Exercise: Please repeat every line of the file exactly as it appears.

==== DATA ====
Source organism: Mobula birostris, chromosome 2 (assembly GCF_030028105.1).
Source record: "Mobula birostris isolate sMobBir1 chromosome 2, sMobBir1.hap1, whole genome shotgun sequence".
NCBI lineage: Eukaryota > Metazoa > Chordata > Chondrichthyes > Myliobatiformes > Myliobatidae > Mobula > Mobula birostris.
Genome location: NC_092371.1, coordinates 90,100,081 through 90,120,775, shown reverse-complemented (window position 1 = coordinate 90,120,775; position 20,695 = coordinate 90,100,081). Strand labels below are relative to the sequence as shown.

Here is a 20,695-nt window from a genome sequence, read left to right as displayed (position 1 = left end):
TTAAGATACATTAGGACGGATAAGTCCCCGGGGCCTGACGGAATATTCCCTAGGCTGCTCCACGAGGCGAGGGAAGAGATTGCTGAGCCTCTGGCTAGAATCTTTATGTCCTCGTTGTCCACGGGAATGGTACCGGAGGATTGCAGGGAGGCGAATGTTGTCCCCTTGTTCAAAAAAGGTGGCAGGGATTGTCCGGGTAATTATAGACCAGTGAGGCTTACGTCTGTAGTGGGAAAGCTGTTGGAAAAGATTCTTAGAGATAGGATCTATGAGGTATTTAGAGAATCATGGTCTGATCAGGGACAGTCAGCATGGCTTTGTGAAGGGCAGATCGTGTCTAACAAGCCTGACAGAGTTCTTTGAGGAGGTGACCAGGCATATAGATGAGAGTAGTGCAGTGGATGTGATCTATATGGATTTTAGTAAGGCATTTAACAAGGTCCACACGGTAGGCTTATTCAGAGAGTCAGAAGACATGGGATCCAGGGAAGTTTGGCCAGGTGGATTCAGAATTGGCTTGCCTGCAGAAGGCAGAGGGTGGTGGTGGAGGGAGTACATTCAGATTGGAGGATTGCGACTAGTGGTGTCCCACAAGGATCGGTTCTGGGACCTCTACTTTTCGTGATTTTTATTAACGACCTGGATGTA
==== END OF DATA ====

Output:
Source organism: Mobula birostris, chromosome 2 (assembly GCF_030028105.1).
Source record: "Mobula birostris isolate sMobBir1 chromosome 2, sMobBir1.hap1, whole genome shotgun sequence".
NCBI lineage: Eukaryota > Metazoa > Chordata > Chondrichthyes > Myliobatiformes > Myliobatidae > Mobula > Mobula birostris.
Genome location: NC_092371.1, coordinates 90,100,081 through 90,120,775, shown reverse-complemented (window position 1 = coordinate 90,120,775; position 20,695 = coordinate 90,100,081). Strand labels below are relative to the sequence as shown.

Here is a 20,695-nt window from a genome sequence, read left to right as displayed (position 1 = left end):
TTAAGATACATTAGGACGGATAAGTCCCCGGGGCCTGACGGAATATTCCCTAGGCTGCTCCACGAGGCGAGGGAAGAGATTGCTGAGCCTCTGGCTAGAATCTTTATGTCCTCGTTGTCCACGGGAATGGTACCGGAGGATTGCAGGGAGGCGAATGTTGTCCCCTTGTTCAAAAAAGGTGGCAGGGATTGTCCGGGTAATTATAGACCAGTGAGGCTTACGTCTGTAGTGGGAAAGCTGTTGGAAAAGATTCTTAGAGATAGGATCTATGAGGTATTTAGAGAATCATGGTCTGATCAGGGACAGTCAGCATGGCTTTGTGAAGGGCAGATCGTGTCTAACAAGCCTGACAGAGTTCTTTGAGGAGGTGACCAGGCATATAGATGAGAGTAGTGCAGTGGATGTGATCTATATGGATTTTAGTAAGGCATTTAACAAGGTCCACACGGTAGGCTTATTCAGAGAGTCAGAAGACATGGGATCCAGGGAAGTTTGGCCAGGTGGATTCAGAATTGGCTTGCCTGCAGAAGGCAGAGGGTGGTGGTGGAGGGAGTACATTCAGATTGGAGGATTGCGACTAGTGGTGTCCCACAAGGATCGGTTCTGGGACCTCTACTTTTCGTGATTTTTATTAACGACCTGGATGTA